In our organizations today, we spend significant time conducting and participating in meetings. This isn’t all bad, of course, as good meetings hold the potential for generating new ideas, aligning teams around a common purpose, and moving projects forward.
But when it comes to collaborative meetings, there are some common obstacles that hinder team productivity. The tendency of groupthink, for example. Or assuming that a more experienced colleague has the best idea (or the other way around). Or the respected leader who gives their opinion too soon, affecting the freedom others feel to share their perspective.
Today’s productivity tip is for the leader who’s aware of such tendencies and wants to avoid them.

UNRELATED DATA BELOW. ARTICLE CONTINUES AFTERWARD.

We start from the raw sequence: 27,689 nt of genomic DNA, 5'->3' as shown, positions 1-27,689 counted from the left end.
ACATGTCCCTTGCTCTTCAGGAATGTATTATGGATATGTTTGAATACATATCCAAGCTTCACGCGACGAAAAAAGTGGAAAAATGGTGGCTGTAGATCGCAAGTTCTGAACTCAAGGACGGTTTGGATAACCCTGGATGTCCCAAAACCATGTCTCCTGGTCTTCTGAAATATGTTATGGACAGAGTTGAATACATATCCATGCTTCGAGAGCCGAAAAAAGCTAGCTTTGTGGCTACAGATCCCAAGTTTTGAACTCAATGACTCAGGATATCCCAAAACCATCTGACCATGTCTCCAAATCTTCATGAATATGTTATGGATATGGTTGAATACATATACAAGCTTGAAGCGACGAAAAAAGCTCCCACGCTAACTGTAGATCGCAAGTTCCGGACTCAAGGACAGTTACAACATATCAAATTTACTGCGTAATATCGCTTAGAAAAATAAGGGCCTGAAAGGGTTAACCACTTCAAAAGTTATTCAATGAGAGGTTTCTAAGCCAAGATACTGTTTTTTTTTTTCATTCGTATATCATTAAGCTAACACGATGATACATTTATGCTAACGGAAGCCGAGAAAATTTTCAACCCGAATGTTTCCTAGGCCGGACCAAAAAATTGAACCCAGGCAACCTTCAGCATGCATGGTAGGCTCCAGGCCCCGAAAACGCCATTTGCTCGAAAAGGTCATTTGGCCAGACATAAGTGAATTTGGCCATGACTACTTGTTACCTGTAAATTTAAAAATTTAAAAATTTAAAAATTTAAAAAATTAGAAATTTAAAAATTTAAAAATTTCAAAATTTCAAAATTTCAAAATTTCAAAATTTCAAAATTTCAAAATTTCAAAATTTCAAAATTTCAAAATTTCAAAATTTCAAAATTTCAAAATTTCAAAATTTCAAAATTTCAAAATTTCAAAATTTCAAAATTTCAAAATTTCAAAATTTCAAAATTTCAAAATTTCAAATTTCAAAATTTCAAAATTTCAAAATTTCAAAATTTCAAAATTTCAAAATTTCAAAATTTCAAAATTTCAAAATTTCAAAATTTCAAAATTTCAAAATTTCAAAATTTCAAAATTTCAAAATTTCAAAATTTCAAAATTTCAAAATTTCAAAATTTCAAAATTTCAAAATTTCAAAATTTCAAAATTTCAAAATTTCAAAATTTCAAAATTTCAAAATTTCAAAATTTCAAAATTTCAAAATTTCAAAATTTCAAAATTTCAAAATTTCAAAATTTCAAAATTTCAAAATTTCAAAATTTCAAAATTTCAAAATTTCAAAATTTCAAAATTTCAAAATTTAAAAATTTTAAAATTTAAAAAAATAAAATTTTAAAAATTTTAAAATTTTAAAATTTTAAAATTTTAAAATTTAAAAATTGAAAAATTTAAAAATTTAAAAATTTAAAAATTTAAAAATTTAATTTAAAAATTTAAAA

This comes from Daniel Kahneman’s popular book Thinking Fast and Slow. In a chapter on jumping to conclusions, Kahneman writes:
Before an issue is discussed, all members of the committee should be asked to write a very brief summary of their position. This procedure makes good use of the value of the diversity of knowledge and opinion in the group. The standard practice of open discussion gives too much weight to the opinions of those who speak early and assertively, causing others to line up behind them.
I think this is really wise, even if it wouldn’t make sense in every meeting context.
If you’re responsible for facilitating meetings, try weaving something like this in where you can, especially for strategic planning, creative brainstorming, and other meetings where you need to leverage the gifts of the whole team.
We want the best ideas to win out, not just those that come from the most senior, the most confident, or the most savvy.